On Monday, very late in the afternoon, I received another notice, that Mr. Mauduit, agent for the governour and lieutenant governour, had asked and obtained leave to be heard by counsel on the morrow in their behalf. This very short notice seemed intended to surprise
On Tuesday, we attended at the Cockpit, and the petition being read, I was called upon for what I had to offer in support of it, when, as had been concerted between us, I acquainted their lordships that Mf. Bollan, then present, in pursuance of their notice, would speak to it.
He came forward and began to speak; but objection was immediately made by some of the lords, that he being only agent for the council, which was not a party to this petition, he could not properly be heard on it: He however repeatedly endeavoured to obtain leave to speak, but without effect; they would scarce hear out a sentence, and finally set him aside.
I then said, that with the petition of the house of representatives I had received their resolutions which preceded it, and a copy of the letters on which those resolutions were founded, which I would lay before their lordships in support of the petition.
The resolutions were accordingly read; but when the letters were taken up, Mr. Wedderburne, the solicitor-general, brought there as counsel for the governours, began to object, and inquire how they were authenticated, as did also some of the lords. I said the authentications were annexed. They wanted to know the nature of them. I said that would appear, when they were read, and prayed they would hear them. Lord Chief Justice de Grey asked who the letters were directed to; and taking them in his hand, observed there was no address prefixed to any of them. I said, that though it did not appear to whom they were directed, it appeared who had written them; their names were subscribed; the originals had been shown to the gentlemen them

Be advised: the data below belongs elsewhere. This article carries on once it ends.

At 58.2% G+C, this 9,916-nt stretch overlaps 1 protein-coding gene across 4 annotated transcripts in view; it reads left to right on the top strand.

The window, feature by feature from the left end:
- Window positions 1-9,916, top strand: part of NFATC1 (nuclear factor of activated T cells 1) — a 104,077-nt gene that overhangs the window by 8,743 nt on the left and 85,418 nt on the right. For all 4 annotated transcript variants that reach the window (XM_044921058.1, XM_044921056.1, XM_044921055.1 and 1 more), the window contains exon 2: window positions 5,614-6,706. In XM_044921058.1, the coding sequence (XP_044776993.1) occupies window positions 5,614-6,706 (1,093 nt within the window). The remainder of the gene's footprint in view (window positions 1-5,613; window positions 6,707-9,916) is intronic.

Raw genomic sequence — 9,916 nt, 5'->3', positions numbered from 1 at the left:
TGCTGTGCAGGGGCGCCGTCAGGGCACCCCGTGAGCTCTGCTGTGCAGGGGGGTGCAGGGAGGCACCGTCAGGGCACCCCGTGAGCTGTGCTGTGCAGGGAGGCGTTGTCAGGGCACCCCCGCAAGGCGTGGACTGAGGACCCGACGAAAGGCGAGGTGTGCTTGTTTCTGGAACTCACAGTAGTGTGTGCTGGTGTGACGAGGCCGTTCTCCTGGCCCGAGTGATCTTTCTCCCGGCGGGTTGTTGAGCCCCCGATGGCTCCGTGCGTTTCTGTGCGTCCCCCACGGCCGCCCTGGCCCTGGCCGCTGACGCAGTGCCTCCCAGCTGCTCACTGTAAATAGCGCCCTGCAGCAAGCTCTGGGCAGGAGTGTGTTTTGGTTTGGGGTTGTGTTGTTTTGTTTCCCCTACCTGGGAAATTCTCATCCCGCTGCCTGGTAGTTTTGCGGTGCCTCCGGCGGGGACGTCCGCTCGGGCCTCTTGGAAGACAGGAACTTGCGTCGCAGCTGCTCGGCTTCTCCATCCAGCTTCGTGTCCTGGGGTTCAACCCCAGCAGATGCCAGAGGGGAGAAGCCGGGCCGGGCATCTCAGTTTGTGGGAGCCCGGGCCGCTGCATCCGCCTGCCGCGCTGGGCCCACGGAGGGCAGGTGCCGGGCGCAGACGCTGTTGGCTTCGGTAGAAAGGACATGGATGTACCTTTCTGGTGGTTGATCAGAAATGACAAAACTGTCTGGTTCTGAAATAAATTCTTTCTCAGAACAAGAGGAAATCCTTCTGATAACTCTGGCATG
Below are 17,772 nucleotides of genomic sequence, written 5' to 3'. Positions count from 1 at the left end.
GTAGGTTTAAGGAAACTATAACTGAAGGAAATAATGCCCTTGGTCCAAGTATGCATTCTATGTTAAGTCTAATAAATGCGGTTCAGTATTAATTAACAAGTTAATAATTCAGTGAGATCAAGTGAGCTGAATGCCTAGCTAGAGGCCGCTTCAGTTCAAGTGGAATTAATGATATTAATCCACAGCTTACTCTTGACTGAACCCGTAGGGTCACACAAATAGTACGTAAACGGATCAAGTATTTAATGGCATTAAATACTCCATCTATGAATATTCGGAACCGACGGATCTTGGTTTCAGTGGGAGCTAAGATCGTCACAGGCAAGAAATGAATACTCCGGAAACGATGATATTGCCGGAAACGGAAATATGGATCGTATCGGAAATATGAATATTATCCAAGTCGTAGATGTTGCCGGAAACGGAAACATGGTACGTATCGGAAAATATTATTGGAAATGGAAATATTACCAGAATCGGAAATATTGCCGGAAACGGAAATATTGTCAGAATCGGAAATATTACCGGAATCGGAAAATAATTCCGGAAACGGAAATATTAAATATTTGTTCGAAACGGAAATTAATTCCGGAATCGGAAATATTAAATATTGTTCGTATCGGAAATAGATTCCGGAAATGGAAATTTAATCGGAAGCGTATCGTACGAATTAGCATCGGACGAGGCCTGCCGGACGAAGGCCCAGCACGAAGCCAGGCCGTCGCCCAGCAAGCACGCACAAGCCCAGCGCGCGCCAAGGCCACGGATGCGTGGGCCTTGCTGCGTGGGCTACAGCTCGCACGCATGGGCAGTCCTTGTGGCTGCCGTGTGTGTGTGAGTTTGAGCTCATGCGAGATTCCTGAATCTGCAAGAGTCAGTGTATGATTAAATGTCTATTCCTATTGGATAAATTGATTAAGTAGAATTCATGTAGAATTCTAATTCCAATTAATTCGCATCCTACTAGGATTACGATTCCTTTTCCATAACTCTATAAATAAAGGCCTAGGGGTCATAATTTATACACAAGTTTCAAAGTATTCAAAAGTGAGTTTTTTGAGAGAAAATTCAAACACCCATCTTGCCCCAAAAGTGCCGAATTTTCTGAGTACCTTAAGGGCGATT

selves, and they had not denied their hand writing; and the testifications annexed proved these to be true copies. With difficulty I obtained to have the authentications read; and the solicitor-general proceeding to make observations as counsel for the governours, I said to their lordships, that it was some surprise to me to find counsel employed against the petition; that I had no notice of that intention till late in the preceding day; that I had not purposed troubling their lordships with the hearing of counsel, because I did not conceive that any thing could possibly arise out of the petition, any point of law or of right that might require the discussion of lawyers; that I apprehended this matter before their lordships was rather a question of civil or political prudence, whether, on the state of the fact that the governours had lost all trust and confidence with the people, and become universally obnoxious, it would be for the interest of his majesty's service to continue them in those stations in that province: That I conceived this to be a question of which their lordships were already perfect judges, and could receive no assistance in it from the arguments of counsel; but if counsel was to be heard on the other side, I must then request leave to bring counsel in behalf of the assembly, and that their lordships would be pleased to appoint a farther day for the hearing, to give time for preparing the counsel. Mr. Mauduit was then asked if he would wave the leave he had of being heard by counsel, that their lordships might proceed immediately to consider the petition. He said he was requested by the governours to defend them, and they had promised to defray the expense, by which he understood that they expected he should employ counsel; and then making me some compliments as if of superior abilities, said he should not against me hazard the defence of his friends by taking it upon himself. I said I had intended merely to lay the papers before their lordships, without making a single comment on them: But this did not satisfy; he chose to be heard by counsel. So finally I had leave to be heard by counsel also in behalf of the petition. The solicitor-general, finding his cavils against the admission of the letters were not supportable, at last said, that to save their lordships time he would admit the copies to be true transcripts of the originals, but he should reserve to himself a right, when the matter came on again, of asking certain questions, such as, how the assembly came into the possession of them, through what hands, and by what means they were procured? Certainly (replied Lord Chief Justice de Grey, somewhat austerely) and to whom they were directed; for the perfect understanding of the passages may depend on that and other such circumstances: We can receive no charge against a man founded on Jetters directed to nobody, and perhaps received by nobody: The laws of this country have no such practice." Lord President, near whom I stood, as I was putting up my papers, asked me if I intended to answer such questions. In that, I said, I shall take counsel. The day appoint ed for the hearing was the 29th of January.